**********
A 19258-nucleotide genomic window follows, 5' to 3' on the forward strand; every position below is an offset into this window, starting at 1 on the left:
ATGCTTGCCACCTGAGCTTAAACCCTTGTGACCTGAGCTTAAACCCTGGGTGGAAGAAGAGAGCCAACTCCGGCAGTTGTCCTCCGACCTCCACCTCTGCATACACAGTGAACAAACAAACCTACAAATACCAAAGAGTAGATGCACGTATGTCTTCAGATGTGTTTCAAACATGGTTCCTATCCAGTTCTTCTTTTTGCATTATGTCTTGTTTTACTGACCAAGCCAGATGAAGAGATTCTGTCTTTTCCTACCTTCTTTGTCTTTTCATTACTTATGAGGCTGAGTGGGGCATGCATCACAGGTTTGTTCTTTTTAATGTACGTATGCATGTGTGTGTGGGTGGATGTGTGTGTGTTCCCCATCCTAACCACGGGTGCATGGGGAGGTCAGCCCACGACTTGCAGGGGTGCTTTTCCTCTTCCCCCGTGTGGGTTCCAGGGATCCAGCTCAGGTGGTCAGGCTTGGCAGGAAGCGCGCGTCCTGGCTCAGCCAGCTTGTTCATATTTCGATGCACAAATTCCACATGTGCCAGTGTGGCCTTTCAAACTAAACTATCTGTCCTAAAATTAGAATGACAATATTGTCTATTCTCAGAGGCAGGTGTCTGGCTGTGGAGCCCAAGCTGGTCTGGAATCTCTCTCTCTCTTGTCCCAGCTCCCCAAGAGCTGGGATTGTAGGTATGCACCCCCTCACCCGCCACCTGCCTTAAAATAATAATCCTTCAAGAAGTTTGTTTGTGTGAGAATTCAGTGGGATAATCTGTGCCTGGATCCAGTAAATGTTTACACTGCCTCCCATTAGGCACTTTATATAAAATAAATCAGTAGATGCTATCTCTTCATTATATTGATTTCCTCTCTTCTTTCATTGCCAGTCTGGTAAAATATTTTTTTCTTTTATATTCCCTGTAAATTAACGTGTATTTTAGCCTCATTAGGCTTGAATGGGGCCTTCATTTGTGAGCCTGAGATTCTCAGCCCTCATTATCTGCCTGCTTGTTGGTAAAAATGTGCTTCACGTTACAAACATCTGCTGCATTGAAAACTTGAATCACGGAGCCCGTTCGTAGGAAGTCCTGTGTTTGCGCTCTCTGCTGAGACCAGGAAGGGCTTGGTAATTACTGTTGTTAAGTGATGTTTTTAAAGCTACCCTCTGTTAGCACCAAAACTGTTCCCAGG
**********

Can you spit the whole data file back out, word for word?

A 19258-nucleotide genomic window follows, 5' to 3' on the forward strand; every position below is an offset into this window, starting at 1 on the left:
ATGCTTGCCACCTGAGCTTAAACCCTTGTGACCTGAGCTTAAACCCTGGGTGGAAGAAGAGAGCCAACTCCGGCAGTTGTCCTCCGACCTCCACCTCTGCATACACAGTGAACAAACAAACCTACAAATACCAAAGAGTAGATGCACGTATGTCTTCAGATGTGTTTCAAACATGGTTCCTATCCAGTTCTTCTTTTTGCATTATGTCTTGTTTTACTGACCAAGCCAGATGAAGAGATTCTGTCTTTTCCTACCTTCTTTGTCTTTTCATTACTTATGAGGCTGAGTGGGGCATGCATCACAGGTTTGTTCTTTTTAATGTACGTATGCATGTGTGTGTGGGTGGATGTGTGTGTGTTCCCCATCCTAACCACGGGTGCATGGGGAGGTCAGCCCACGACTTGCAGGGGTGCTTTTCCTCTTCCCCCGTGTGGGTTCCAGGGATCCAGCTCAGGTGGTCAGGCTTGGCAGGAAGCGCGCGTCCTGGCTCAGCCAGCTTGTTCATATTTCGATGCACAAATTCCACATGTGCCAGTGTGGCCTTTCAAACTAAACTATCTGTCCTAAAATTAGAATGACAATATTGTCTATTCTCAGAGGCAGGTGTCTGGCTGTGGAGCCCAAGCTGGTCTGGAATCTCTCTCTCTCTTGTCCCAGCTCCCCAAGAGCTGGGATTGTAGGTATGCACCCCCTCACCCGCCACCTGCCTTAAAATAATAATCCTTCAAGAAGTTTGTTTGTGTGAGAATTCAGTGGGATAATCTGTGCCTGGATCCAGTAAATGTTTACACTGCCTCCCATTAGGCACTTTATATAAAATAAATCAGTAGATGCTATCTCTTCATTATATTGATTTCCTCTCTTCTTTCATTGCCAGTCTGGTAAAATATTTTTTTCTTTTATATTCCCTGTAAATTAACGTGTATTTTAGCCTCATTAGGCTTGAATGGGGCCTTCATTTGTGAGCCTGAGATTCTCAGCCCTCATTATCTGCCTGCTTGTTGGTAAAAATGTGCTTCACGTTACAAACATCTGCTGCATTGAAAACTTGAATCACGGAGCCCGTTCGTAGGAAGTCCTGTGTTTGCGCTCTCTGCTGAGACCAGGAAGGGCTTGGTAATTACTGTTGTTAAGTGATGTTTTTAAAGCTACCCTCTGTTAGCACCAAAACTGTTCCCAGG